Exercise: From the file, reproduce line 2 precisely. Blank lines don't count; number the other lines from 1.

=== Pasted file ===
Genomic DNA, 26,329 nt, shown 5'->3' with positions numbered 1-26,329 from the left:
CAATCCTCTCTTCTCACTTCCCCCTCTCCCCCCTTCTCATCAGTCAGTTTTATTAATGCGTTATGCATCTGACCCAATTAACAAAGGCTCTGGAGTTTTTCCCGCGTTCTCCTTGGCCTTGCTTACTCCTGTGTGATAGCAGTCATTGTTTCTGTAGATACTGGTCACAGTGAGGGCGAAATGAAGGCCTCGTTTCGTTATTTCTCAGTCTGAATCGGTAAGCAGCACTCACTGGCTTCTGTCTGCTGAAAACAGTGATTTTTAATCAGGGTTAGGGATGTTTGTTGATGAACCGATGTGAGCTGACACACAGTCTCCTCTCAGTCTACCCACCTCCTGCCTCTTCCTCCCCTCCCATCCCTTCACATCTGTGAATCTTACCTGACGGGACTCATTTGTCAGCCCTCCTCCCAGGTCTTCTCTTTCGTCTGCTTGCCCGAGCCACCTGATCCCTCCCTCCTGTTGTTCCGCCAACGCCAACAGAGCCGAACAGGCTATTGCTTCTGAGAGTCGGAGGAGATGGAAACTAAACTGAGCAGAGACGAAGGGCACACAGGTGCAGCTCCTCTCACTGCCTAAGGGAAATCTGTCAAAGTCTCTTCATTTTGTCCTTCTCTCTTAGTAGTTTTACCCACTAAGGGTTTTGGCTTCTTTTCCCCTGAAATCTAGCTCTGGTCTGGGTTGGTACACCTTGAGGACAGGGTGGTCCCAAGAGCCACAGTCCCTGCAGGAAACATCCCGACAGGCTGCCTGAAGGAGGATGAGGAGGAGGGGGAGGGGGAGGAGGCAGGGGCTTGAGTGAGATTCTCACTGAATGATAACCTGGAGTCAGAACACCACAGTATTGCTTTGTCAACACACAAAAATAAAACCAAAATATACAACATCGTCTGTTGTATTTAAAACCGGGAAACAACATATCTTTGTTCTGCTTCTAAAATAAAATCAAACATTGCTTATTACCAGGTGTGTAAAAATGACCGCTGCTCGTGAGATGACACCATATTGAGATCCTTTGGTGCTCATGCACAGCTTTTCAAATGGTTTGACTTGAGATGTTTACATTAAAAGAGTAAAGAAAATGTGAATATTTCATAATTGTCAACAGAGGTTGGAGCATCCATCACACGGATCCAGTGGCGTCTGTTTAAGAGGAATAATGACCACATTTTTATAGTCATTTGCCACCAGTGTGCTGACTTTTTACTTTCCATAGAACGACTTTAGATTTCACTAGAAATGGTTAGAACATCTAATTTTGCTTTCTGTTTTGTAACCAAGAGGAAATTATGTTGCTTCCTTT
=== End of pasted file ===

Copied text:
CAATCCTCTCTTCTCACTTCCCCCTCTCCCCCCTTCTCATCAGTCAGTTTTATTAATGCGTTATGCATCTGACCCAATTAACAAAGGCTCTGGAGTTTTTCCCGCGTTCTCCTTGGCCTTGCTTACTCCTGTGTGATAGCAGTCATTGTTTCTGTAGATACTGGTCACAGTGAGGGCGAAATGAAGGCCTCGTTTCGTTATTTCTCAGTCTGAATCGGTAAGCAGCACTCACTGGCTTCTGTCTGCTGAAAACAGTGATTTTTAATCAGGGTTAGGGATGTTTGTTGATGAACCGATGTGAGCTGACACACAGTCTCCTCTCAGTCTACCCACCTCCTGCCTCTTCCTCCCCTCCCATCCCTTCACATCTGTGAATCTTACCTGACGGGACTCATTTGTCAGCCCTCCTCCCAGGTCTTCTCTTTCGTCTGCTTGCCCGAGCCACCTGATCCCTCCCTCCTGTTGTTCCGCCAACGCCAACAGAGCCGAACAGGCTATTGCTTCTGAGAGTCGGAGGAGATGGAAACTAAACTGAGCAGAGACGAAGGGCACACAGGTGCAGCTCCTCTCACTGCCTAAGGGAAATCTGTCAAAGTCTCTTCATTTTGTCCTTCTCTCTTAGTAGTTTTACCCACTAAGGGTTTTGGCTTCTTTTCCCCTGAAATCTAGCTCTGGTCTGGGTTGGTACACCTTGAGGACAGGGTGGTCCCAAGAGCCACAGTCCCTGCAGGAAACATCCCGACAGGCTGCCTGAAGGAGGATGAGGAGGAGGGGGAGGGGGAGGAGGCAGGGGCTTGAGTGAGATTCTCACTGAATGATAACCTGGAGTCAGAACACCACAGTATTGCTTTGTCAACACACAAAAATAAAACCAAAATATACAACATCGTCTGTTGTATTTAAAACCGGGAAACAACATATCTTTGTTCTGCTTCTAAAATAAAATCAAACATTGCTTATTACCAGGTGTGTAAAAATGACCGCTGCTCGTGAGATGACACCATATTGAGATCCTTTGGTGCTCATGCACAGCTTTTCAAATGGTTTGACTTGAGATGTTTACATTAAAAGAGTAAAGAAAATGTGAATATTTCATAATTGTCAACAGAGGTTGGAGCATCCATCACACGGATCCAGTGGCGTCTGTTTAAGAGGAATAATGACCACATTTTTATAGTCATTTGCCACCAGTGTGCTGACTTTTTACTTTCCATAGAACGACTTTAGATTTCACTAGAAATGGTTAGAACATCTAATTTTGCTTTCTGTTTTGTAACCAAGAGGAAATTATGTTGCTTCCTTT